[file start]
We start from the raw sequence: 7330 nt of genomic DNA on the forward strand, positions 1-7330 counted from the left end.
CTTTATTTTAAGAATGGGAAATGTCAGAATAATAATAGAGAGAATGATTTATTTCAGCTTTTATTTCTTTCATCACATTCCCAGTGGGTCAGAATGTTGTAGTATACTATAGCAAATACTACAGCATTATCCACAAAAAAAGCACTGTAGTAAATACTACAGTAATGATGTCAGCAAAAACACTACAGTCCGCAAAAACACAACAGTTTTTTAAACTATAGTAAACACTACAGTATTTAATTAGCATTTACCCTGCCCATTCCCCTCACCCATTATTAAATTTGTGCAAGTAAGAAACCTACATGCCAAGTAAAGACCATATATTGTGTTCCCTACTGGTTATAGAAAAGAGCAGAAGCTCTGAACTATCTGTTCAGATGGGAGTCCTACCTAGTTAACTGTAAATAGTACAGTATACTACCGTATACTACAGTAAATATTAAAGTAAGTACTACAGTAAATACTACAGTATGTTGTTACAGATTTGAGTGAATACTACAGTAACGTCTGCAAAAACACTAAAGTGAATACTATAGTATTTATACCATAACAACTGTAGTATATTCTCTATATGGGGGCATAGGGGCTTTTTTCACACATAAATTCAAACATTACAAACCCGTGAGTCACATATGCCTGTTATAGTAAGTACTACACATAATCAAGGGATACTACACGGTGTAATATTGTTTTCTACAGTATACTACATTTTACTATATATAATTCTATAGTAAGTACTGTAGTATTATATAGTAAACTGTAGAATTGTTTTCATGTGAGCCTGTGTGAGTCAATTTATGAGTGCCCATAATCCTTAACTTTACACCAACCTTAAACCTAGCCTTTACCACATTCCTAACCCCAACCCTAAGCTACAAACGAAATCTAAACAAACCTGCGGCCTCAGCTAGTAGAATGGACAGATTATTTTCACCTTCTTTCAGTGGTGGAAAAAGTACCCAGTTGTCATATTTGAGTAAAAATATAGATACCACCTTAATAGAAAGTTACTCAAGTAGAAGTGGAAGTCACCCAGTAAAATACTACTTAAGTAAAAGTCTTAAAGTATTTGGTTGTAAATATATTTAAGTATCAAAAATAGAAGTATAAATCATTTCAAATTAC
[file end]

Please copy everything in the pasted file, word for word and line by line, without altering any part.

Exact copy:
We start from the raw sequence: 7330 nt of genomic DNA on the forward strand, positions 1-7330 counted from the left end.
CTTTATTTTAAGAATGGGAAATGTCAGAATAATAATAGAGAGAATGATTTATTTCAGCTTTTATTTCTTTCATCACATTCCCAGTGGGTCAGAATGTTGTAGTATACTATAGCAAATACTACAGCATTATCCACAAAAAAAGCACTGTAGTAAATACTACAGTAATGATGTCAGCAAAAACACTACAGTCCGCAAAAACACAACAGTTTTTTAAACTATAGTAAACACTACAGTATTTAATTAGCATTTACCCTGCCCATTCCCCTCACCCATTATTAAATTTGTGCAAGTAAGAAACCTACATGCCAAGTAAAGACCATATATTGTGTTCCCTACTGGTTATAGAAAAGAGCAGAAGCTCTGAACTATCTGTTCAGATGGGAGTCCTACCTAGTTAACTGTAAATAGTACAGTATACTACCGTATACTACAGTAAATATTAAAGTAAGTACTACAGTAAATACTACAGTATGTTGTTACAGATTTGAGTGAATACTACAGTAACGTCTGCAAAAACACTAAAGTGAATACTATAGTATTTATACCATAACAACTGTAGTATATTCTCTATATGGGGGCATAGGGGCTTTTTTCACACATAAATTCAAACATTACAAACCCGTGAGTCACATATGCCTGTTATAGTAAGTACTACACATAATCAAGGGATACTACACGGTGTAATATTGTTTTCTACAGTATACTACATTTTACTATATATAATTCTATAGTAAGTACTGTAGTATTATATAGTAAACTGTAGAATTGTTTTCATGTGAGCCTGTGTGAGTCAATTTATGAGTGCCCATAATCCTTAACTTTACACCAACCTTAAACCTAGCCTTTACCACATTCCTAACCCCAACCCTAAGCTACAAACGAAATCTAAACAAACCTGCGGCCTCAGCTAGTAGAATGGACAGATTATTTTCACCTTCTTTCAGTGGTGGAAAAAGTACCCAGTTGTCATATTTGAGTAAAAATATAGATACCACCTTAATAGAAAGTTACTCAAGTAGAAGTGGAAGTCACCCAGTAAAATACTACTTAAGTAAAAGTCTTAAAGTATTTGGTTGTAAATATATTTAAGTATCAAAAATAGAAGTATAAATCATTTCAAATTAC